Dealing With People's Questions

Early on, other kids and adults might have questions about your child's illness. Some friends will try to understand and be helpful. But not all kids are always as accepting, especially at first. They may ask questions that can seem insensitive, like "Can I catch your disease?" or "What happened to your hair?" Practice different ways of answering questions to help your child feel prepared.

And explain that talking — or not talking — about cancer is a personal choice. Some kids may want to tell everything they're going through. Others might not want to talk about it at all. Teach your child that it's OK to say, "I don't feel like talking about that right now" or to change the subject when it feels uncomfortable.

Handling Cosmetic Effects of Treatment

Cancer can sometimes change how people look, and that can be hard. If your child has lost or gained weight, try to find some clothes that fit better and make your child feel good.

Get some hats, scarves, or a wig if your child's self-conscious about hair loss. Some kids choose to not wear anything on their head, and that's fine, too. Follow your child's lead when it comes to appearance issues and what will make him or her feel most confident.

Heading Back to School

Going back to school is a huge step in your child's physical and emotional recovery. Going to school not only gives your child a purpose and the chance to have some fun, but also sends a strong message that things are returning to normal.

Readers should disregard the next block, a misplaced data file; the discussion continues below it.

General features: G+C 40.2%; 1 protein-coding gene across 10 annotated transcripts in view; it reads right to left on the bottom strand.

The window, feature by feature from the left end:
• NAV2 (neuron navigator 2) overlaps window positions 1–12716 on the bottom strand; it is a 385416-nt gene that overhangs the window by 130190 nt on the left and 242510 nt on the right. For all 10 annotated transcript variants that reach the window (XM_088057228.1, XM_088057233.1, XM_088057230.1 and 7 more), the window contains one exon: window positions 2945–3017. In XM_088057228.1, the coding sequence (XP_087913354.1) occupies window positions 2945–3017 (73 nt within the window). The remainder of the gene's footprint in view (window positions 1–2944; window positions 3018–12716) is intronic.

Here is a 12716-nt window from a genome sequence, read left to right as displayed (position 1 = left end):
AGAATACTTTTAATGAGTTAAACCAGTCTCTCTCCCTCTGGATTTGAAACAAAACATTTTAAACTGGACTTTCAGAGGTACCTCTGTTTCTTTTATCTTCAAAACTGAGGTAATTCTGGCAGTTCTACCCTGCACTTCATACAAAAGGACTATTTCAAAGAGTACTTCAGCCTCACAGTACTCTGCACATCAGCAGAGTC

Once you know the anticipated return date, set up a meeting with school personnel, including teachers, the school nurse, school counselor, and principal. Tell them about your child's cancer and how it's being treated. The school nurse will need the most specific information, like what medicines your child needs during the day or if he or she will need a private place to rest.

Additional issues to discuss with school officials include:

  • Side effects of treatment. Some kids who've received chemotherapy or radiation may have trouble with concentration, memory, and fine motor skills, like handwriting. Contact the teachers if your child is having difficulty.
  • Special accommodations. Some kids with cancer need special accommodations to help them achieve in school. These can include special equipment, help with certain physical activities, more time to complete assignments, rest time, or tutoring. If needed, a customized learning plan (called an Individualized Education Plan, or IEP) can be set up at any time.